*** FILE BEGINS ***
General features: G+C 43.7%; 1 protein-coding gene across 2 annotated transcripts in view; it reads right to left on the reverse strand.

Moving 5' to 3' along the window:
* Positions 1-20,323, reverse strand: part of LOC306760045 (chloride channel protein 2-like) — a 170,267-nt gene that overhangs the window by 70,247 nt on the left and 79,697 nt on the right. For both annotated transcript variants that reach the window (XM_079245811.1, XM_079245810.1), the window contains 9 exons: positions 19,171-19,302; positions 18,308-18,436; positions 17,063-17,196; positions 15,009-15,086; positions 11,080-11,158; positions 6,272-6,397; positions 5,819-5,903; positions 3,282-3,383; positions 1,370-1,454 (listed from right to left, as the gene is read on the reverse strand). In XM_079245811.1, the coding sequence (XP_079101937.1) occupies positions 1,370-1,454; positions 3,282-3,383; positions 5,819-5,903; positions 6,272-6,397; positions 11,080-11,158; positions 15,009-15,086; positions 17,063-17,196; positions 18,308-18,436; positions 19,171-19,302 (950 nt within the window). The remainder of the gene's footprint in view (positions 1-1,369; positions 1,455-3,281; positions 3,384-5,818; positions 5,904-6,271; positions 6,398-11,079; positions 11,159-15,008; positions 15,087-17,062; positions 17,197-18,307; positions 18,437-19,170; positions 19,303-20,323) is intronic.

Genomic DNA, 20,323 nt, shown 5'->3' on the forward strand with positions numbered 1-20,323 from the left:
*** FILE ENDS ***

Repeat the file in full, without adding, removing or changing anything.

General features: G+C 43.7%; 1 protein-coding gene across 2 annotated transcripts in view; it reads right to left on the reverse strand.

Moving 5' to 3' along the window:
* Positions 1-20,323, reverse strand: part of LOC306760045 (chloride channel protein 2-like) — a 170,267-nt gene that overhangs the window by 70,247 nt on the left and 79,697 nt on the right. For both annotated transcript variants that reach the window (XM_079245811.1, XM_079245810.1), the window contains 9 exons: positions 19,171-19,302; positions 18,308-18,436; positions 17,063-17,196; positions 15,009-15,086; positions 11,080-11,158; positions 6,272-6,397; positions 5,819-5,903; positions 3,282-3,383; positions 1,370-1,454 (listed from right to left, as the gene is read on the reverse strand). In XM_079245811.1, the coding sequence (XP_079101937.1) occupies positions 1,370-1,454; positions 3,282-3,383; positions 5,819-5,903; positions 6,272-6,397; positions 11,080-11,158; positions 15,009-15,086; positions 17,063-17,196; positions 18,308-18,436; positions 19,171-19,302 (950 nt within the window). The remainder of the gene's footprint in view (positions 1-1,369; positions 1,455-3,281; positions 3,384-5,818; positions 5,904-6,271; positions 6,398-11,079; positions 11,159-15,008; positions 15,087-17,062; positions 17,197-18,307; positions 18,437-19,170; positions 19,303-20,323) is intronic.

Genomic DNA, 20,323 nt, shown 5'->3' on the forward strand with positions numbered 1-20,323 from the left: